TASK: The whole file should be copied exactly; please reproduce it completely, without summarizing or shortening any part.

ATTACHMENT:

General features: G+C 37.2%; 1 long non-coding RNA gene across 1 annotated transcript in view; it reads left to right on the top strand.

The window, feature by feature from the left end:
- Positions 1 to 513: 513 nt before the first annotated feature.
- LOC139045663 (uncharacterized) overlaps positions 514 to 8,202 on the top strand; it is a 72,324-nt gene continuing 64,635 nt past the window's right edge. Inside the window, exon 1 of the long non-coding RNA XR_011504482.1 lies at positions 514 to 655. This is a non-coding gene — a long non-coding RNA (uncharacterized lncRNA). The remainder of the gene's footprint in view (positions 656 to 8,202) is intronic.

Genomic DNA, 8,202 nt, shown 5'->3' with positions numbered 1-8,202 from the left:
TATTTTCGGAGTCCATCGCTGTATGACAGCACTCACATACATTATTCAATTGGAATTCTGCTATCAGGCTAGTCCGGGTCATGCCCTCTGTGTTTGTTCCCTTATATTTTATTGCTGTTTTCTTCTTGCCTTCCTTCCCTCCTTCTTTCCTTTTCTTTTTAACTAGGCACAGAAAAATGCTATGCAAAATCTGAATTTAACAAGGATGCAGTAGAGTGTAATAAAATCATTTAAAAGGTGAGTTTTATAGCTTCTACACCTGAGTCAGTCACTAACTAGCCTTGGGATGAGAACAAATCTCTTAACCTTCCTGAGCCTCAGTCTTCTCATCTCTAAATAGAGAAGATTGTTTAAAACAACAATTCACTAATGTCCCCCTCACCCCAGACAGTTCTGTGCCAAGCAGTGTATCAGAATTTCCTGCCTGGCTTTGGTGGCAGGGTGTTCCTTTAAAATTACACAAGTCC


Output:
General features: G+C 37.2%; 1 long non-coding RNA gene across 1 annotated transcript in view; it reads left to right on the top strand.

The window, feature by feature from the left end:
- Positions 1 to 513: 513 nt before the first annotated feature.
- LOC139045663 (uncharacterized) overlaps positions 514 to 8,202 on the top strand; it is a 72,324-nt gene continuing 64,635 nt past the window's right edge. Inside the window, exon 1 of the long non-coding RNA XR_011504482.1 lies at positions 514 to 655. This is a non-coding gene — a long non-coding RNA (uncharacterized lncRNA). The remainder of the gene's footprint in view (positions 656 to 8,202) is intronic.

Genomic DNA, 8,202 nt, shown 5'->3' with positions numbered 1-8,202 from the left:
TATTTTCGGAGTCCATCGCTGTATGACAGCACTCACATACATTATTCAATTGGAATTCTGCTATCAGGCTAGTCCGGGTCATGCCCTCTGTGTTTGTTCCCTTATATTTTATTGCTGTTTTCTTCTTGCCTTCCTTCCCTCCTTCTTTCCTTTTCTTTTTAACTAGGCACAGAAAAATGCTATGCAAAATCTGAATTTAACAAGGATGCAGTAGAGTGTAATAAAATCATTTAAAAGGTGAGTTTTATAGCTTCTACACCTGAGTCAGTCACTAACTAGCCTTGGGATGAGAACAAATCTCTTAACCTTCCTGAGCCTCAGTCTTCTCATCTCTAAATAGAGAAGATTGTTTAAAACAACAATTCACTAATGTCCCCCTCACCCCAGACAGTTCTGTGCCAAGCAGTGTATCAGAATTTCCTGCCTGGCTTTGGTGGCAGGGTGTTCCTTTAAAATTACACAAGTCC